Thursday, June 22, 2017

#Uganda parliament orders govt officials to refund #OilHandShake money - #Corruption

Parliament has ordered all the 42 government officials to refund the Shs6b they shared as a reward by President Museveni for winning the landmark arbitration tax dispute in London between the Uganda government, Heritage Oil and Gas and Tullow Oil.
Some of the officials could be in more trouble after the Parliament’s committee asked the Inspector General of Government (IGG) to investigate them for suspected violation of the law.
Most of the beneficiaries who received between Shs50m to Shs200m had also profited from a Shs56b kitty which was passed by Parliament across seven financial years to facilitate Uganda’s legal team to prosecute the tax case against the two British oil firms.
However, some senior officials who took a share of Shs200m each yesterday snubbed the Parliament’s directive for a refund. They said they cannot refund the money since President Museveni supported the payment.
Solicitor General Francis Atoke, who pocketed Shs234m, said Mr Museveni okayed the sharing of the Shs 6b.
“Why should I (refund the money)? The money was paid to us, we did not ask for it even when we handled the case. It was the principal (Museveni)who gave us (the money) and we used it, so refund what? There is nothing to refund,” Mr Atoke shot back at the parliament’s Committee on Commissions, Statutory Authorities and State Enterprises (Cosase) which investigated the oil cash bonus and recommended the refund.
Mr Kabagambe Kaliisa, former Permanent Secretary in the Ministry of Energy, who was rewarded with Shs 133m, said he did not solicit the payment which was blessed by Mr Museveni and would therefore not refund a single penny of it.
“I did not solicit anything, I did not ask for the ex-gratia (payment); the President appreciated us for the good work,” Mr Kaliisa stated in response to Daily Monitor’s question on whether he will pay back the money.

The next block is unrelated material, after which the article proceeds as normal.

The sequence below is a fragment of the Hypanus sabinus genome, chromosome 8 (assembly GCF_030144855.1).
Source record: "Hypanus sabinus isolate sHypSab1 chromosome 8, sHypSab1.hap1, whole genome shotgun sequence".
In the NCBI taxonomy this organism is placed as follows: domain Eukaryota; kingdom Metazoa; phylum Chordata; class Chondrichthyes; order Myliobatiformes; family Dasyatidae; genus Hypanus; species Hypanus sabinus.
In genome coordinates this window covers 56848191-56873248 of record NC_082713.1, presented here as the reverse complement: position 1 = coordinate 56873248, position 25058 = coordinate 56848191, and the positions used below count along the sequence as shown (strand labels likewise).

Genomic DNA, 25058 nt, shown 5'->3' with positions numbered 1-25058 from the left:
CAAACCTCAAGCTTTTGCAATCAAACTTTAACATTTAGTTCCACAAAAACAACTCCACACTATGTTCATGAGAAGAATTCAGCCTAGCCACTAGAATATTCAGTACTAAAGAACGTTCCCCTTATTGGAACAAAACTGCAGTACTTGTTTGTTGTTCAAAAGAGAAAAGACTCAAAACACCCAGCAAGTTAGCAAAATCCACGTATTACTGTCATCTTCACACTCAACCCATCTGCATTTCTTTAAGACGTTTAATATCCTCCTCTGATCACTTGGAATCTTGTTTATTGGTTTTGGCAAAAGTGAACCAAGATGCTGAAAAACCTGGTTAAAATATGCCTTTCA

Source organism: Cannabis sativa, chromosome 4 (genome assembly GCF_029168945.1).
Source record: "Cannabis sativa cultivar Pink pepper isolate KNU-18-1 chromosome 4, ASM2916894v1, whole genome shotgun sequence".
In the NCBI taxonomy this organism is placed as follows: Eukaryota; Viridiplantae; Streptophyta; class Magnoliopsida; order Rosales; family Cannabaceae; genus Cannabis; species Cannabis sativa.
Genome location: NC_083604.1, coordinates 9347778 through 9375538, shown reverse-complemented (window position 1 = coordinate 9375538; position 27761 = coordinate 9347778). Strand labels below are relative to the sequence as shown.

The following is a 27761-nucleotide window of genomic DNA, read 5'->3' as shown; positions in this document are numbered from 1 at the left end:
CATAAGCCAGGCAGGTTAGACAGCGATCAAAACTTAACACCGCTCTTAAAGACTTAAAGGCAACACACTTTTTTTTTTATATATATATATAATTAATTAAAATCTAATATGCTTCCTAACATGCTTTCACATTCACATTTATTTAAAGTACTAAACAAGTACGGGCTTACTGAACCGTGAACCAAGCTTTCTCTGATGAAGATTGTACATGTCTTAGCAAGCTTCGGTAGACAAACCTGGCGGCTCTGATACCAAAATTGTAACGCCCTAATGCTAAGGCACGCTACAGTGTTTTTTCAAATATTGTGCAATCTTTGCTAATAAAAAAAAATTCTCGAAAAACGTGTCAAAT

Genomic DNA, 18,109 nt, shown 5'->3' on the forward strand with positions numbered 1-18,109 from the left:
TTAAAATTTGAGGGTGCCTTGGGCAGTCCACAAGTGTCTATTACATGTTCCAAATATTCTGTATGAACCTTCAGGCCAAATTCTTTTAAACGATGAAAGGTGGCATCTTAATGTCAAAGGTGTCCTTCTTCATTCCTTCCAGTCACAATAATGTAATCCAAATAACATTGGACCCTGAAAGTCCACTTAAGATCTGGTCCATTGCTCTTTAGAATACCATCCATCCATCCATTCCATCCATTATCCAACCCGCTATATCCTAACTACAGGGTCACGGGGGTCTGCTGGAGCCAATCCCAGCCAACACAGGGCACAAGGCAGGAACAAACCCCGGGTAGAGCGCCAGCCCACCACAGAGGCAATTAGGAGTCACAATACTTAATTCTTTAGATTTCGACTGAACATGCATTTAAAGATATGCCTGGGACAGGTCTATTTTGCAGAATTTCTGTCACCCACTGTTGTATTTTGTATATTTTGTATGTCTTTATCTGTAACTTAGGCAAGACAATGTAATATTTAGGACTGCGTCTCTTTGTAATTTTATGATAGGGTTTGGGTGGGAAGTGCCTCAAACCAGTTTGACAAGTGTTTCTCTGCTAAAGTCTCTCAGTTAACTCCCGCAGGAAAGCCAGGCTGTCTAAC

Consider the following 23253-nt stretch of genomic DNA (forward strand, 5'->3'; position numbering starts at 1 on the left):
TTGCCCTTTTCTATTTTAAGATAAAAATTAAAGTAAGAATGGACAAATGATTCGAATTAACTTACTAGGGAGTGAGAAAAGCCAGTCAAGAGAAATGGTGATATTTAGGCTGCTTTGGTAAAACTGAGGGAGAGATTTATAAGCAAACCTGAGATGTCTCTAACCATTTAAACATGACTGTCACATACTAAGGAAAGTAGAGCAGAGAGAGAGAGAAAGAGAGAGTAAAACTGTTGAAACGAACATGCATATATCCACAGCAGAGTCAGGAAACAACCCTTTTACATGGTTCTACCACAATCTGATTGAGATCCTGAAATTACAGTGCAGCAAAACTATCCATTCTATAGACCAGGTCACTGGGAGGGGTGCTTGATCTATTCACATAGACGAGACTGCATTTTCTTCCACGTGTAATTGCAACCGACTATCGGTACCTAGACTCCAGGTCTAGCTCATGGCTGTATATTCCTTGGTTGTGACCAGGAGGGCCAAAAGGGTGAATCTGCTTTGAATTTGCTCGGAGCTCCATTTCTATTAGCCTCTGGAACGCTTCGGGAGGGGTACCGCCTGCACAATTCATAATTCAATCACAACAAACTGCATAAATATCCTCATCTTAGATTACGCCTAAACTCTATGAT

Former Attorney General, Mr Fred Ruhindi, who was rewarded with Shs93.3m, declined to comment.
Though the parliament committee’s report does not explicitly name the officials who flouted the law and face further investigations by the IGG, it accuse Uganda Revenue Authority’s Commissioner General Doris Akol of violating the URA Act and Public Finance Management Act when she authorised withdrawal of the Shs6b from URA account.
The committee termed Ms Akol’s designation as accounting officer of the Shs6b “idle and irregular”.
Ms Akol yesterday declined to comment on the recommendations of the committee. She took home Shs242m from the controversial oil cash bonus.
“The Commissioner General put herself in a position of conflict of interest to pay out monies to herself and her team from URA funds without the knowledge of the board and in contravention of the PFMA [Public Finance Management Act] and the URA Act,” the committee states in its report.
The committee stopped short of describing President Museveni’s approval of the Shs6b bonus payment as reckless and called it “an error of judgement”.
During the committee’s investigations, Mr Museveni was twice cross-examined in camera over his role in the payment of the bonus.
He defended the payment as “okurongora” a Runyakore reference for “rewarding good performance/work”. He, however, admitted that the right process was not followed.
Correspondences obtained by the committee indicate that the arrangement to pay the money was hammered out during a meeting on May 17, 2015 between Mr Museveni and a select group of the beneficiaries.
Other meetings to discuss the sharing of Shs6b were held informally and no minutes were recorded. In the foregoing, the committee chaired by Abdu Katuntu (Bugweri County MP) was unable to evaluate the proceedings of those meetings and it only had to rely on oral evidence during cross-examination.
“It is evident from the President’s letter and testimony corroborated by the (URA) Commissioner General’s letter that the team which met the President reque

MPs order government officials to return Shs6b oil cash


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